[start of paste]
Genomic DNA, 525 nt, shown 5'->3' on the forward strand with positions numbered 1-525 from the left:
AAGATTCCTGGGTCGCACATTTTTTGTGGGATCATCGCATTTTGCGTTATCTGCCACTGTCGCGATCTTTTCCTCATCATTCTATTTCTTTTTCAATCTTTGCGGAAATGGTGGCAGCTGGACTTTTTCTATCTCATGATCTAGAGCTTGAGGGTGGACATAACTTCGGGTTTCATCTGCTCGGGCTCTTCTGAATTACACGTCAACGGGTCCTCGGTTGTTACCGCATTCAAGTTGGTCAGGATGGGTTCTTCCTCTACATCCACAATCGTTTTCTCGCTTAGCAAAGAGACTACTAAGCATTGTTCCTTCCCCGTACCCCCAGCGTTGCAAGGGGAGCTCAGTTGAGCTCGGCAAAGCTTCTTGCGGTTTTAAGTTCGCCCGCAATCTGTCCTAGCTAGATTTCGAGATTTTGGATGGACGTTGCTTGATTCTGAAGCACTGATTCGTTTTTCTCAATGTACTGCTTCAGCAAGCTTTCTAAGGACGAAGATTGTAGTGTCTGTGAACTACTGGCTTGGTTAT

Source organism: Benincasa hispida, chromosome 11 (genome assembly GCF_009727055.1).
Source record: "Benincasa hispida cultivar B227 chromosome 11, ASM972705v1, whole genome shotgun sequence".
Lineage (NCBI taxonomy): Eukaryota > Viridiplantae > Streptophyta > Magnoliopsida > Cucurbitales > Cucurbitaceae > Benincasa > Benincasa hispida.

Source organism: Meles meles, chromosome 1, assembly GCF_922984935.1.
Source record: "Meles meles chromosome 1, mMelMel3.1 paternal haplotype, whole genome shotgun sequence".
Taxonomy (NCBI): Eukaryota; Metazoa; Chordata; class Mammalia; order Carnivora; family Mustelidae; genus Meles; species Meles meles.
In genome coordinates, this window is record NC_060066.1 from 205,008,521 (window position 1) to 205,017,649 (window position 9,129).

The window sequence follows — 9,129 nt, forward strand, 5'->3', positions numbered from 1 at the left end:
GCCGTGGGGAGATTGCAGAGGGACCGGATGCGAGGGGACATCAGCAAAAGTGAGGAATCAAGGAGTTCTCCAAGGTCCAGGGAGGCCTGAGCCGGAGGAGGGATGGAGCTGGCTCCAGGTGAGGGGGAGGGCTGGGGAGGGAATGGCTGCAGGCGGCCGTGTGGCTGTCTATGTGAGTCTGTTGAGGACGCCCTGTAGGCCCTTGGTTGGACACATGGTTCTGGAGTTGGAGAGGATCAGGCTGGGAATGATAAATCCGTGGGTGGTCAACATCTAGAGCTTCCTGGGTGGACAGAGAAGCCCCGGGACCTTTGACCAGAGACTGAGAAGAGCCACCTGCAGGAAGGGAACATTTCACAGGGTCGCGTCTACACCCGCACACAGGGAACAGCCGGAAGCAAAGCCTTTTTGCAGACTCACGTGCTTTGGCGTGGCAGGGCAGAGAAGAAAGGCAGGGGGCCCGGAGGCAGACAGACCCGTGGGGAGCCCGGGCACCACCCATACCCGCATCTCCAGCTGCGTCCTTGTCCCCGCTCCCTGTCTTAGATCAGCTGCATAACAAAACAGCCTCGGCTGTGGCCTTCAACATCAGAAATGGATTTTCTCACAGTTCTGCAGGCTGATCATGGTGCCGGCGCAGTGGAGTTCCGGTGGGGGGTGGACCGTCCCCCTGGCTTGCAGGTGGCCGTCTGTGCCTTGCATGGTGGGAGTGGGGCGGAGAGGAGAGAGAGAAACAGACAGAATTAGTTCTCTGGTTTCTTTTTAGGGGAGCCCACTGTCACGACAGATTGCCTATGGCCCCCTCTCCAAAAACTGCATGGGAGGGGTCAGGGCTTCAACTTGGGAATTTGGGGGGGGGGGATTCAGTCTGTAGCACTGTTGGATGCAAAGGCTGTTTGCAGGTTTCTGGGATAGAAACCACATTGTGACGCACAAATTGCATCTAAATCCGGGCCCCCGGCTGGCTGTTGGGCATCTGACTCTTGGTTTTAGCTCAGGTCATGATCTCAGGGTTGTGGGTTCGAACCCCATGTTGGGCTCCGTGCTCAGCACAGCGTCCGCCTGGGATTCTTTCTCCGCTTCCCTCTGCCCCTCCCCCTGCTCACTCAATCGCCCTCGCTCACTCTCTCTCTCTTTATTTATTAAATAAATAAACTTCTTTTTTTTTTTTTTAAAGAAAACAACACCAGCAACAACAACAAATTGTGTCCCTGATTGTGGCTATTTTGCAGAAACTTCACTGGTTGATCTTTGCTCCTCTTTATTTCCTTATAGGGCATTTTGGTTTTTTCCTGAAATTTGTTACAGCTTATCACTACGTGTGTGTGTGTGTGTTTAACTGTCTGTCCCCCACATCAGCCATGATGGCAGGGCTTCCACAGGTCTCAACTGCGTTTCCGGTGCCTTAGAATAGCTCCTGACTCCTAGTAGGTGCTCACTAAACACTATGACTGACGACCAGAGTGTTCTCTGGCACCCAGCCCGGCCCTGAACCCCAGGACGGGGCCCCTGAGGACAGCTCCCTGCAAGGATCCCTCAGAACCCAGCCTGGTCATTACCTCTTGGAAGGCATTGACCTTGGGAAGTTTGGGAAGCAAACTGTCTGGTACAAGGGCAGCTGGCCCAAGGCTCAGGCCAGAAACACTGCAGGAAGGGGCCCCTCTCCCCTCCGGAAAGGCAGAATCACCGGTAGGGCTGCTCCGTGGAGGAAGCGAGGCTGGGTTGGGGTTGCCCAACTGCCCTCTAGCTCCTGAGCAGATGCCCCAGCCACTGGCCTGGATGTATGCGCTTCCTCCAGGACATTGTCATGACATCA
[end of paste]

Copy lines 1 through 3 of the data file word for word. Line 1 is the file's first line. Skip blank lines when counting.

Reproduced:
Genomic DNA, 525 nt, shown 5'->3' on the forward strand with positions numbered 1-525 from the left:
AAGATTCCTGGGTCGCACATTTTTTGTGGGATCATCGCATTTTGCGTTATCTGCCACTGTCGCGATCTTTTCCTCATCATTCTATTTCTTTTTCAATCTTTGCGGAAATGGTGGCAGCTGGACTTTTTCTATCTCATGATCTAGAGCTTGAGGGTGGACATAACTTCGGGTTTCATCTGCTCGGGCTCTTCTGAATTACACGTCAACGGGTCCTCGGTTGTTACCGCATTCAAGTTGGTCAGGATGGGTTCTTCCTCTACATCCACAATCGTTTTCTCGCTTAGCAAAGAGACTACTAAGCATTGTTCCTTCCCCGTACCCCCAGCGTTGCAAGGGGAGCTCAGTTGAGCTCGGCAAAGCTTCTTGCGGTTTTAAGTTCGCCCGCAATCTGTCCTAGCTAGATTTCGAGATTTTGGATGGACGTTGCTTGATTCTGAAGCACTGATTCGTTTTTCTCAATGTACTGCTTCAGCAAGCTTTCTAAGGACGAAGATTGTAGTGTCTGTGAACTACTGGCTTGGTTAT

Source organism: Benincasa hispida, chromosome 11 (genome assembly GCF_009727055.1).